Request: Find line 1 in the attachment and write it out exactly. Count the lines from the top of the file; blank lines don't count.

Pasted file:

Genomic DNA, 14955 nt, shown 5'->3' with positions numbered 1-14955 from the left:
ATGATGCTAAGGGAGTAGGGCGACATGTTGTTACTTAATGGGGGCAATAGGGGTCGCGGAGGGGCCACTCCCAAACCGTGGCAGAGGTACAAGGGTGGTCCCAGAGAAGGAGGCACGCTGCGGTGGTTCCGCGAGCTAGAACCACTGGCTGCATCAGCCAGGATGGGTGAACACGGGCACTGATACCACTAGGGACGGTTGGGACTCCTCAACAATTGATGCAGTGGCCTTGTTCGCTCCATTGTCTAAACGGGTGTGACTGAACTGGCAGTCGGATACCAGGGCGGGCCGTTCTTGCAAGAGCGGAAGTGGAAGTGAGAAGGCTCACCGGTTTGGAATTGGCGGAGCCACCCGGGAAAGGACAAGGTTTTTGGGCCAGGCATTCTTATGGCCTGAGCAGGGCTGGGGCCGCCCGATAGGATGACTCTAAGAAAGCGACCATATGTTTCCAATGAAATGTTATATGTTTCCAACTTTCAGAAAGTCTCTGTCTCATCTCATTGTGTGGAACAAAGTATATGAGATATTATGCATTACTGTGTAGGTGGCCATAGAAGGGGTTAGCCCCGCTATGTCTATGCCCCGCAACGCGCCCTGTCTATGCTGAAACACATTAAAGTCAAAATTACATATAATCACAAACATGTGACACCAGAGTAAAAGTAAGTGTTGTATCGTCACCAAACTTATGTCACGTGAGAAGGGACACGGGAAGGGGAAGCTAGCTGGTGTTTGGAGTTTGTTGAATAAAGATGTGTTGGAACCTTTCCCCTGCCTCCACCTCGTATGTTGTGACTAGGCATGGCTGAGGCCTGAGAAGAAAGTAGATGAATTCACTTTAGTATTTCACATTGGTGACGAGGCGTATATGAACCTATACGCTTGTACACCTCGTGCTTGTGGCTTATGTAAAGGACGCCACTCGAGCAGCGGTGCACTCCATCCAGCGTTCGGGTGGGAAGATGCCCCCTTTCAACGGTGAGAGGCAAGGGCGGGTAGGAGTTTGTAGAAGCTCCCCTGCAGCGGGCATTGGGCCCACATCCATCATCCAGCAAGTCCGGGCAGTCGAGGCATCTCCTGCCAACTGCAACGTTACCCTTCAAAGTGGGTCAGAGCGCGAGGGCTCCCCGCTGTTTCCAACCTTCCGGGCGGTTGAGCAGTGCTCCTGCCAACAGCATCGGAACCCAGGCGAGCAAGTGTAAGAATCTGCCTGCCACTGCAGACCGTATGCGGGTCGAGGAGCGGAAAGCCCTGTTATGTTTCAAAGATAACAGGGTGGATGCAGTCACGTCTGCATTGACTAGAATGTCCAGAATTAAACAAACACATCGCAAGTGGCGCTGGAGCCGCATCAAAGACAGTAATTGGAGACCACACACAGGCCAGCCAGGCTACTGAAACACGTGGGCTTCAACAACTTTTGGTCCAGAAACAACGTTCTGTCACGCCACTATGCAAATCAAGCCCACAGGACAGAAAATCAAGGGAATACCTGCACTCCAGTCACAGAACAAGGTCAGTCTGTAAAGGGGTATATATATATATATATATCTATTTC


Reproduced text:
Genomic DNA, 14955 nt, shown 5'->3' with positions numbered 1-14955 from the left: